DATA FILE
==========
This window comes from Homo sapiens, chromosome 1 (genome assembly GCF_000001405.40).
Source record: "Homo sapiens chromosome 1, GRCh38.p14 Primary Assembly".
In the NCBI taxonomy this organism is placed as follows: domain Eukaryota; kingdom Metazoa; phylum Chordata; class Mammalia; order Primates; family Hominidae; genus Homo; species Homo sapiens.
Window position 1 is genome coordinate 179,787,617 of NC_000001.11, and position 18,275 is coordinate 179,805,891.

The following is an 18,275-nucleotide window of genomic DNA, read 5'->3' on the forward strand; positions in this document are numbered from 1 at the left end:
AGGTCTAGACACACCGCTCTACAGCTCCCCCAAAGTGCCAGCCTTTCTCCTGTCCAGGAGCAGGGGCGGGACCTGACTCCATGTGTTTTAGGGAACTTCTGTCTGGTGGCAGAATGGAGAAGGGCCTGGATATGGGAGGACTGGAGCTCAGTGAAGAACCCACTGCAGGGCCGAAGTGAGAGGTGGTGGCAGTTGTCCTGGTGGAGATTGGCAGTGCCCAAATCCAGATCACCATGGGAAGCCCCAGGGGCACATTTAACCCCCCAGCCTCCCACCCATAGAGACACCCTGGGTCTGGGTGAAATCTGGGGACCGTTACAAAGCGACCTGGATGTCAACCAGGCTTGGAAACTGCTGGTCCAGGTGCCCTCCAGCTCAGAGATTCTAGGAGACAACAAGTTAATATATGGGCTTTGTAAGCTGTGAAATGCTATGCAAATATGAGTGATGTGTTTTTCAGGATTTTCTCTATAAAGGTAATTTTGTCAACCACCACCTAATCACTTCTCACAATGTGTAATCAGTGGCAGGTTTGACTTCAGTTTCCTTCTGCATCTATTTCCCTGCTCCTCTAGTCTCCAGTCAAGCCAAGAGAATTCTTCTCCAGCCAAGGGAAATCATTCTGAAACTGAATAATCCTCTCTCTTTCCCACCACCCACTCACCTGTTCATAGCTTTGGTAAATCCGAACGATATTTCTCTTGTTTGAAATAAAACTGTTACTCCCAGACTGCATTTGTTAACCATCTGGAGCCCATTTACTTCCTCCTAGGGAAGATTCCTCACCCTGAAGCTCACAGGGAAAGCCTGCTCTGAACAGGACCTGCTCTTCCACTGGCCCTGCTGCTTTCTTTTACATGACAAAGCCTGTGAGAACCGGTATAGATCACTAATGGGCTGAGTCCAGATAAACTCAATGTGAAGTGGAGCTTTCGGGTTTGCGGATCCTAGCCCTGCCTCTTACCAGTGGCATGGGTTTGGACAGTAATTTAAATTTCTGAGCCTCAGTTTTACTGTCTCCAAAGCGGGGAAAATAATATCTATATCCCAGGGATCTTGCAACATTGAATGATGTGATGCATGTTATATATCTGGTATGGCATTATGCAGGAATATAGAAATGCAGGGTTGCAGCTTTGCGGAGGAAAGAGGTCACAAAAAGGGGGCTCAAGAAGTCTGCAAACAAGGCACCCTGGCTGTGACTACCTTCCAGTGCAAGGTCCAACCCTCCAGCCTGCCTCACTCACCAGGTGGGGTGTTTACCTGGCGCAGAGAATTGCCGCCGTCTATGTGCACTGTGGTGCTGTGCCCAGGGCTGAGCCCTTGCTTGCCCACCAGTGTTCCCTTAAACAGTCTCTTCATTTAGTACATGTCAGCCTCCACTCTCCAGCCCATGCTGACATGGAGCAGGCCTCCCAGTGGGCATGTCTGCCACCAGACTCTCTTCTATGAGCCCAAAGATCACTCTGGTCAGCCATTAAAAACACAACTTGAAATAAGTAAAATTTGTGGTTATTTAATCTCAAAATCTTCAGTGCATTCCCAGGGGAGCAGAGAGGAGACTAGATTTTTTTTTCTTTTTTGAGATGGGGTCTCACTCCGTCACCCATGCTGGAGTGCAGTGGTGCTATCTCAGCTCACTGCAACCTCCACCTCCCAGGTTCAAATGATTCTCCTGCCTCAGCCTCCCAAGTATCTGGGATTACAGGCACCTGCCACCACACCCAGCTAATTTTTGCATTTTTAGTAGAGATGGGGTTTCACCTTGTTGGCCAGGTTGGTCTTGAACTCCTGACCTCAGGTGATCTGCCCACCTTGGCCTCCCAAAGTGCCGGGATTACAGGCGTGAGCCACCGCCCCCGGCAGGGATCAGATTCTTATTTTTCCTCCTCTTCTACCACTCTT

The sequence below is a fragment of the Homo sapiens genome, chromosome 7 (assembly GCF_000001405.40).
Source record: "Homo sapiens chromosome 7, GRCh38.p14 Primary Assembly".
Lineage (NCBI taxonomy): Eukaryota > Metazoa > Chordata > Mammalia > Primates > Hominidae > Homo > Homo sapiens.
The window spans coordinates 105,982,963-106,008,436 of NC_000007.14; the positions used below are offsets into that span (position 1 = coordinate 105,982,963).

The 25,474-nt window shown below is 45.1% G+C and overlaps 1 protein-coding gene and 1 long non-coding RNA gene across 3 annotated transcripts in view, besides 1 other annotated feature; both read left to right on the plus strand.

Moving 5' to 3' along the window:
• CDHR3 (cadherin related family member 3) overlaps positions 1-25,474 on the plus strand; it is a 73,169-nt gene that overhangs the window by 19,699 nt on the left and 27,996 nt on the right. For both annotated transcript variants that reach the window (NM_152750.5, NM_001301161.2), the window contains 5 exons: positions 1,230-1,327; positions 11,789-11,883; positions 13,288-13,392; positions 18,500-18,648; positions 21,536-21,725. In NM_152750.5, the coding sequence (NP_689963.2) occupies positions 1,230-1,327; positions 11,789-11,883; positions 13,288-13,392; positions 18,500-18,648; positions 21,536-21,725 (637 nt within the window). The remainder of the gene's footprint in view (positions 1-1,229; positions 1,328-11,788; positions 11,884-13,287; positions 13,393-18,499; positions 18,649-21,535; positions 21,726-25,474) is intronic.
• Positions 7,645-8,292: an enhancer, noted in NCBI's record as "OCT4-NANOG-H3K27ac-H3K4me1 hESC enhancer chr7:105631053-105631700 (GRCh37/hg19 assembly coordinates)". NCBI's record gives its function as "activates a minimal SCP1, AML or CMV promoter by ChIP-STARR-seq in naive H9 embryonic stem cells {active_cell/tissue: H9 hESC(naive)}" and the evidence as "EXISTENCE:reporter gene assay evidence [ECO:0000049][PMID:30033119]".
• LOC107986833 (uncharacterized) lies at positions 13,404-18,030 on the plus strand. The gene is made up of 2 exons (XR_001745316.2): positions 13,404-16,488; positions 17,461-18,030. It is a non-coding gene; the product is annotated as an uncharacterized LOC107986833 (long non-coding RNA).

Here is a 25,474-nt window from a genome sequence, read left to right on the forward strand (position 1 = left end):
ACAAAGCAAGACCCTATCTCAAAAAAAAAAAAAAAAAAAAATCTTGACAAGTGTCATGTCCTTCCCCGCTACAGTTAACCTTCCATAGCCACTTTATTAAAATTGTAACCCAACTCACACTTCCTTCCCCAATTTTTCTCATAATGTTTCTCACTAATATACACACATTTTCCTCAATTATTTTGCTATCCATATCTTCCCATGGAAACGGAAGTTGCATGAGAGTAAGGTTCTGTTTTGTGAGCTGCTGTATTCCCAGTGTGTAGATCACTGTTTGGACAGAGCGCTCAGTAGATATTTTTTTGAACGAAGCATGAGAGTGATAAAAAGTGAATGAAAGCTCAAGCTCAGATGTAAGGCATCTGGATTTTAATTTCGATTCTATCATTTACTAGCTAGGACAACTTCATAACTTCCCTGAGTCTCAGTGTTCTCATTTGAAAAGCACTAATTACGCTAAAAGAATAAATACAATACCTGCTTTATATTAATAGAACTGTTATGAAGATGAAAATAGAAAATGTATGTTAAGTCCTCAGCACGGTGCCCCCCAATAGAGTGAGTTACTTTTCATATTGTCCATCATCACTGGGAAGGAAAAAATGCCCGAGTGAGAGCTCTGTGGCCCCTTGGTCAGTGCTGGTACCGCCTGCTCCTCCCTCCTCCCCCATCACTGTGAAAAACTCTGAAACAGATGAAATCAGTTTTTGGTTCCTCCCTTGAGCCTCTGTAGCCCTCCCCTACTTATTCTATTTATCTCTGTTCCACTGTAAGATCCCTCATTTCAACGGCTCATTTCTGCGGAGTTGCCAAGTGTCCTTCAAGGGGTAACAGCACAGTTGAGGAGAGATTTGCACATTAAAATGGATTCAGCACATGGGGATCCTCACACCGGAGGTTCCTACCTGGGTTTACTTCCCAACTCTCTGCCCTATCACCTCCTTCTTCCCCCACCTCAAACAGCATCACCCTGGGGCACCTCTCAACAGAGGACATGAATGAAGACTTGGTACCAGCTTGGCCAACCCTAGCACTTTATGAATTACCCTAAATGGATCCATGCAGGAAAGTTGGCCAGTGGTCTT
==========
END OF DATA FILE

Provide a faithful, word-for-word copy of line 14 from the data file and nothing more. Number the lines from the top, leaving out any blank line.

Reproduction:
• Positions 7,645-8,292: an enhancer, noted in NCBI's record as "OCT4-NANOG-H3K27ac-H3K4me1 hESC enhancer chr7:105631053-105631700 (GRCh37/hg19 assembly coordinates)". NCBI's record gives its function as "activates a minimal SCP1, AML or CMV promoter by ChIP-STARR-seq in naive H9 embryonic stem cells {active_cell/tissue: H9 hESC(naive)}" and the evidence as "EXISTENCE:reporter gene assay evidence [ECO:0000049][PMID:30033119]".